On a recent sunny Tuesday, Michelle Rodriguez wheeled up to a popular Abbot Kinney lunch spot on her electric bicycle looking trim and relaxed -- none the worse for wear for someone recently resurrected from moviedom's sweet hereafter.
In the 2009 worldwide action smash "Fast & Furious," Rodriguez's outlaw driver character Leticia "Letty" Ortiz was seemingly murdered by the notorious heroin dealer Braga (John Ortiz) while posing undercover as a drug runner for the FBI.
And yet Letty resurfaces as a prime plot motivator in "Fast & Furious 6," the latest installment of Universal's blockbuster franchise, which screeched into theaters last weekend to take the checkered flag at the box office, clocking the second-strongest opening of the year after "Iron Man 3." Except, unlike previous "Fast" films, Rodriguez's character is no longer Vin Diesel's "ride or die" girlfriend, part of a posse of highly revved road hogs. In the new film, she's mysteriously pledged her allegiance to ruthless paramilitary mercenary Owen Shaw (British actor Luke Evans) who's out to realign the balance of global military power with Letty as his prime wheelperson.
Asked why the character returned from the giant auto graveyard in the sky for "Fast 6," Rodriguez explained she'd been brought back by popular demand.
"The fans, yo!" Rodriguez exclaimed between bites of kale salad. "They made noise!"
In Venice to discuss her knock-down-drag-out brawl against Gina Carano in "Fast 6" -- arguably the grittiest, most realistic woman-on-woman fight in cinema history -- profanity-prone, New Jersey-raised Rodriguez used a lunch date with a reporter as an opportunity to vent spleen and to peer down the career turnpike to a time when she's not driving over the speed limit, talking tough or punching people out in such films as "Avatar," "Machete" and "Resident Evil."
Chief among the outspoken actress' discontents: the paucity of good roles for women.
"The drive behind the majority of female characters is, 'Let's have the girl let the bad guys in.' Or, 'Let's give the lead guy something to save,' " she said. "It's typical of Hollywood decisions that don't work anymore. You can be kickass and a sexy woman. You can't just write the female off with wackness. It's hard for a woman in this business. I always have to redevelop the script for my character to be involved. It sucks!"
Rodriguez, 34, pondered the coming day when she will cross over from in front of the camera to behind the scenes as a writer and producer. She described three movie projects already registered with the Writers Guild of America that are in various stages of completion.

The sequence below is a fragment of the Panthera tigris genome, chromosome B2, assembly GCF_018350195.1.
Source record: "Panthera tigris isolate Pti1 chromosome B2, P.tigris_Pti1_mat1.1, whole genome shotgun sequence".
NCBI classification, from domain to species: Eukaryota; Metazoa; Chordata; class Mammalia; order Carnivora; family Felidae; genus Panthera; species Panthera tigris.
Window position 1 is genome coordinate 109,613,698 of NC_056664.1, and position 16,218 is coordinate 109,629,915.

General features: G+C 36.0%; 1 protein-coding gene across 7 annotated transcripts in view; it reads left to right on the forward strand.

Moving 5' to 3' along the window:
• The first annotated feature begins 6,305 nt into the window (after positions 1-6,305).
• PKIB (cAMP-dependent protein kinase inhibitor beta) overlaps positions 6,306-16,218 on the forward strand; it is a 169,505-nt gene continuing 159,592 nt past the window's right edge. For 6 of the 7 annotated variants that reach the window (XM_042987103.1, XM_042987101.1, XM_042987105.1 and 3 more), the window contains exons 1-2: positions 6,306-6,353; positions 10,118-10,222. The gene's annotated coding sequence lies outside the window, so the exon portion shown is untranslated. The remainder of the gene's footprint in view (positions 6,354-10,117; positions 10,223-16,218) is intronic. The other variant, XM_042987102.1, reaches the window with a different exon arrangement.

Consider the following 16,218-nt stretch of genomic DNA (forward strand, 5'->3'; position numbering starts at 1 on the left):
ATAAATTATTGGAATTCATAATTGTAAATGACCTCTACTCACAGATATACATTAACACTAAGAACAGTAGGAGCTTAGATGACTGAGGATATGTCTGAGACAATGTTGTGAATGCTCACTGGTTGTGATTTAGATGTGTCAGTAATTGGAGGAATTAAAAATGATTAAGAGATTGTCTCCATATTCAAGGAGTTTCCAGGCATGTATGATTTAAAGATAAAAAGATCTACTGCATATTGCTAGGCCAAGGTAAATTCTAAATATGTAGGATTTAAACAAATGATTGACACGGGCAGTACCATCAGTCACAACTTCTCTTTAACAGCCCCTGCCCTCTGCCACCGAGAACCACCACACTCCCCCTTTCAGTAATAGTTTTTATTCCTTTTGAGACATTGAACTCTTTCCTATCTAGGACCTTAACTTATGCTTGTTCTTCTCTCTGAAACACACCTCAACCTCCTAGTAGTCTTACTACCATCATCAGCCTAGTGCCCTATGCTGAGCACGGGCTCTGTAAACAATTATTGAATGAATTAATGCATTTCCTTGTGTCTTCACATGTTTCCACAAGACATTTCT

"One is about a secret society of women that's been around since the 1400s. Today, it's really, really powerful. So it's like 007 meets, like, 'Confessions of an Economic Hitman,' " said Rodriguez, name-checking John Perkins' bestselling 2006 corporate espionage tell-all.
"And I got another, a kids' project, about how people are destroying the planet and the rainforest is totally decimated," she said. "So these rival tribes get together to protect their home. They do a séance to Mother Gaia and it basically makes all the animals on the planet attack anything that's not pure. So the fate of the world is in the hands of these little hacktivists."
Pausing for a sip of her Arnold Palmer -- as well as a little added emphasis -- Rodriguez detailed her third project. "The other one I have in mind is about drugs."
"The kid's a med student, a biochemist," she said. "He decides to quit school after his friend gets kicked out for selling designer drugs. This is what he decides he wants to do. He doesn't want to work for a pharmaceutical company. He'd rather take a couple of bathtubs in Brooklyn and make gummy bear drugs. It's about that lifestyle."
Asked if she relished the opportunity to shock action fans, Rodriguez demurred in her own inimitable way. She made oblique reference to becoming a tabloid subject of interest thanks to her run-ins with the law -- including reckless driving and assault -- having served several short jail stints for driving under the influence and probation violations in the mid-'00s.
"All the [stuff] I been through, man? People attacking me and people hating on me and me sticking my own foot in my own loud mouth? There comes a point when you stop caring," Rodriguez said. "You start caring more about being true to yourself. That's kind of where I am now. I'm too old to give a ...!"
So, considering she is slated only to appear in the upcoming "Machete Kills," with no other movie roles on the horizon, will Rodriguez be portraying Letty in the recently green-lighted “Fast & Furious 7”? Is she quitting acting to write?
The actress answered with a rhetorical question: "Do you think they'd kill me right after bringing Letty back?" Breaking into a wide smile she added: "I try not to kill my chickens until they're hatched."